And so, I mapped out learning of knowledge through knowledge organisers, and then formed questions that I wanted my students to be able to answer in reference to that topic/genre/text:


This is then transferred into a series of big questions which will enable us to explore the key components of knowledge: the majority of the themes will come through recurrent teaching points, for example:

  • What is tragedy?
  • Is masculinity a positive trait?
  • To what extent is Romeo a tragic hero?

The questions carry out a multi-faceted role: they enable all students to respond to a varying degree; some will answer with a straightforward understanding of key characteristic traits, and if revisited later, will be able to demonstrate the development of the character; whilst some will take a critical, more detached analysis of the character as a mechanism to present ideas and concepts to us. The question also sets a precedent: this is what you need to know, this is what will act as a foundation for you to built your ideas from. it gives a template for those less confident that they have a starting point for their journey through the text. There’s still much work to be done here, and I still look over certain questions which then need further refinement, simplification, but they enable me to present the idea to students, that we do not experience an endpoint: just a bigger answer.

Big questions should be vast, limitless, and not manipulate or lead students’ thinking; if we state, ‘to what extent is Macbeth a victim?’ we are dictating the students to think that he is. Instead, asking ‘Who is Macbeth?’ means students can deliberate the essence of victimisation for themselves, along with other aspects of Macbeth’s character over the course of a few hours of learning.

We should not bastardise Big questions as Learning Objectives, because they’re not. The Big questions of our subject cannot be suitably answered within an hour, and we shouldn’t expect students to tackle them as such.

Big Questions should dismiss exam and skills-driven terminology for knowledge and conceptual understanding. ‘How do I analyse a text’ is not helpful, or realistic. Are we stating that within an hour, a student can analyse a text, when we have Year 11 students leaving school without the capability to successfully do so? Instead, focus on the knowledge and key concepts that stduents should ‘bump into’ over and over again.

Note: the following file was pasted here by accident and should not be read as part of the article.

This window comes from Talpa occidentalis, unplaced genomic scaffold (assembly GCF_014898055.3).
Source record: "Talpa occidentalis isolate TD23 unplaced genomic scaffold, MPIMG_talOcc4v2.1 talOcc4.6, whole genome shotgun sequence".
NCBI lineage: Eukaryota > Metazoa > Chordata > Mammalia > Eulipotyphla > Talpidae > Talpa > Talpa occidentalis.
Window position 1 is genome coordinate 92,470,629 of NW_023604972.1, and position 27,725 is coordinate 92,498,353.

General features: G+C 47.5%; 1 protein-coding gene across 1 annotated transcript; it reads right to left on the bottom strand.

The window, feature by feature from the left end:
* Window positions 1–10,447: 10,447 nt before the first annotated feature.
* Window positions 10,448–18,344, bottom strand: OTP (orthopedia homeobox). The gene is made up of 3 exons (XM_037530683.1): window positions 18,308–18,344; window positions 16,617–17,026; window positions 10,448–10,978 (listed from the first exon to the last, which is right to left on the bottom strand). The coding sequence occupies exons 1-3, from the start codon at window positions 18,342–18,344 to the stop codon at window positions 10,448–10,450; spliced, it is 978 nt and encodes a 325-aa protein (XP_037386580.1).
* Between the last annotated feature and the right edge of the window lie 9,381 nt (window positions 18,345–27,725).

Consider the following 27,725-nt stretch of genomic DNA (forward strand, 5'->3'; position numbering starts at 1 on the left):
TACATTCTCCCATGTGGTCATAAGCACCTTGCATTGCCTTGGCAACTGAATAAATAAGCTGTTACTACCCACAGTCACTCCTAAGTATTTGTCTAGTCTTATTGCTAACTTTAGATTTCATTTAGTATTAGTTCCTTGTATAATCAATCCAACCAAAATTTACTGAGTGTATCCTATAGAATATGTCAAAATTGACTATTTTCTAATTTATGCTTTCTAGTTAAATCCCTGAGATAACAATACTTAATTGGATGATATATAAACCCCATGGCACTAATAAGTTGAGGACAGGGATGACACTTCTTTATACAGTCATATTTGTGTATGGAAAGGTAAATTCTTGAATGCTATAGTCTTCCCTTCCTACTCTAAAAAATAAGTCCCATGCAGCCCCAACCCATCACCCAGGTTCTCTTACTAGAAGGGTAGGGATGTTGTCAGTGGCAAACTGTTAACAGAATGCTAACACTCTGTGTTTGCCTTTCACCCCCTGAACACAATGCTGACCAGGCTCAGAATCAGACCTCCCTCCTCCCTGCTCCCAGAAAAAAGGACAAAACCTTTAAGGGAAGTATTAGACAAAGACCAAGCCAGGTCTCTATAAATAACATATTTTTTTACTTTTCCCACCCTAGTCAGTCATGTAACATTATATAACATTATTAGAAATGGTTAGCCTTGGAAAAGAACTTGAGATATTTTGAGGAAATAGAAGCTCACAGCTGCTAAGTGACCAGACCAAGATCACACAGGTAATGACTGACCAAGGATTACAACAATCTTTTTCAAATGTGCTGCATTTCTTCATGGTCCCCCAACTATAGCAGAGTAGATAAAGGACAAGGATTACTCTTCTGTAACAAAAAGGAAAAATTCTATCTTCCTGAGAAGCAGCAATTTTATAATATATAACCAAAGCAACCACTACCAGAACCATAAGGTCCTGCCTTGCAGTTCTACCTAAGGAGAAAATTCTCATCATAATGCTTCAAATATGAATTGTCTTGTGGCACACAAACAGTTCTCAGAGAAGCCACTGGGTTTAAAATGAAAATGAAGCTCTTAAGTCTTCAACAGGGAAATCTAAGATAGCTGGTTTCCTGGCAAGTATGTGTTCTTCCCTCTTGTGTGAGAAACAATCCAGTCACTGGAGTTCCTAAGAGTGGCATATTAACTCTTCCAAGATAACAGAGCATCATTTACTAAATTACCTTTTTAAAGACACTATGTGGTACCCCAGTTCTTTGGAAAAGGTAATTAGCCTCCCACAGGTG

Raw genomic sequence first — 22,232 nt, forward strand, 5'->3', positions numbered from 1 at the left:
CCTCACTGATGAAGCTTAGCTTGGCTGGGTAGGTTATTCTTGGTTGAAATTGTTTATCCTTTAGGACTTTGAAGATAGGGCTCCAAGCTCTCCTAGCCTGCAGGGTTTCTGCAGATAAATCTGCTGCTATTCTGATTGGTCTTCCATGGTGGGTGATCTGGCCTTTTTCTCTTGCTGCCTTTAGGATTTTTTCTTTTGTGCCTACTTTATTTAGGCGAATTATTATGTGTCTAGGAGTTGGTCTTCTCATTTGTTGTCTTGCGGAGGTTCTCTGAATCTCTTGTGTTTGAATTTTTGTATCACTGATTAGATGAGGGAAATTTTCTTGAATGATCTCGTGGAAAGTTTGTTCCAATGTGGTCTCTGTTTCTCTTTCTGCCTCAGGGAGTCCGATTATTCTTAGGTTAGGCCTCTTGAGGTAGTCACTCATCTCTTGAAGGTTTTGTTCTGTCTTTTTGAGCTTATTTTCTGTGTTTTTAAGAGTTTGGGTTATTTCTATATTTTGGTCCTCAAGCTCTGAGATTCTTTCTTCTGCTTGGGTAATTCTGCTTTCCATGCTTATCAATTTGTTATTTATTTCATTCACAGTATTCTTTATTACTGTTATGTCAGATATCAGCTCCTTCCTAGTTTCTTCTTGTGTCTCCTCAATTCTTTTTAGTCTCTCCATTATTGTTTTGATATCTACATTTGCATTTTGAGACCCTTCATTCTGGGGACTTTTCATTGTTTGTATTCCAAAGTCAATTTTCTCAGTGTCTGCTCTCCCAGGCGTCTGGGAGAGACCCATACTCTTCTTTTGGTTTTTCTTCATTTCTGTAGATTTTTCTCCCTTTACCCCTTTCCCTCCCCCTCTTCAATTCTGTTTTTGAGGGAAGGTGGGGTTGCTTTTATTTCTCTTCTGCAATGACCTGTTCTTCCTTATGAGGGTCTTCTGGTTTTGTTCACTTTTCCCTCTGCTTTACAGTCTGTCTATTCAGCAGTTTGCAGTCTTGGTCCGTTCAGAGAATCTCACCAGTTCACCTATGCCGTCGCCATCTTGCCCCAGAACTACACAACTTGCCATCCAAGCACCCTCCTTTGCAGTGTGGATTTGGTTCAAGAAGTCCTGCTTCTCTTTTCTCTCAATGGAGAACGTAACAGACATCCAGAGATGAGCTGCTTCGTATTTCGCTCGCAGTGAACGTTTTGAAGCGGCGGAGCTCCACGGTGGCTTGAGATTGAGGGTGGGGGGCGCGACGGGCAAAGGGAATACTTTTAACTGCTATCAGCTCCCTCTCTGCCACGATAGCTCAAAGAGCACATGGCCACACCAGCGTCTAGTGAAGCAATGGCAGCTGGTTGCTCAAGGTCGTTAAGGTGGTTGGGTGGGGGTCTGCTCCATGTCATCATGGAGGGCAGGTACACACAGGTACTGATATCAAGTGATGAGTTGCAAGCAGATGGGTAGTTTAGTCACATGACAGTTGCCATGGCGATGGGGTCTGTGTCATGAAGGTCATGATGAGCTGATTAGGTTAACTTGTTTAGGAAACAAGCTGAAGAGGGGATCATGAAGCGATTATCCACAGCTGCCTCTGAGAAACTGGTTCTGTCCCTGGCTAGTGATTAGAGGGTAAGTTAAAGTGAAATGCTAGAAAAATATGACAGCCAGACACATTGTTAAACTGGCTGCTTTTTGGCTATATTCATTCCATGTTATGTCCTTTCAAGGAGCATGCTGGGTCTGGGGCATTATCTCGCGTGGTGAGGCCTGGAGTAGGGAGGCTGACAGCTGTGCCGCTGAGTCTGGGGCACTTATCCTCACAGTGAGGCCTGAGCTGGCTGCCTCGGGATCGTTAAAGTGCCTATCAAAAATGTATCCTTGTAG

Big questions need to find a vocabulary balance between challenge and realism. The vocabulary of the question should not be ‘brand new’ for students- this is where using knowledge organisers is key. You do not want a situation where students are unable to access a question simply down to the vocabulary. ‘To what extent is Birling a literary figure of social justice?’ is far more cumbersome than ‘What does Birling represent?’

Inquiry over objective ensures that my teaching leads with the knowledge, and the skills are the expertise in which we exert that knowledge, Greg Ashman explores E.D. Hirsch’s emphasis upon expertise over skill in his blog here, but here is an excerpt:

The verbal contrast between skill and expertise is important because the term “skill” has allowed educators to adopt the convenient but incorrect principle that the specific content of education is less critical than the development of general skills like problem-solving, and critical-thinking and finding the main idea.

By keeping the main idea in mind, understanding, capturing, making it malleable for students without dilution but instead, refinement, we are using and practising this process with knowledge, and not generic, vast skills that refuse to align with what we propose to do: teach.

For more ramblings around workload, sense of purpose and how we can keep many fantastic teachers in education, my book, #StopTalkingAboutWellbeing is out early next year. To pre-order, click the link: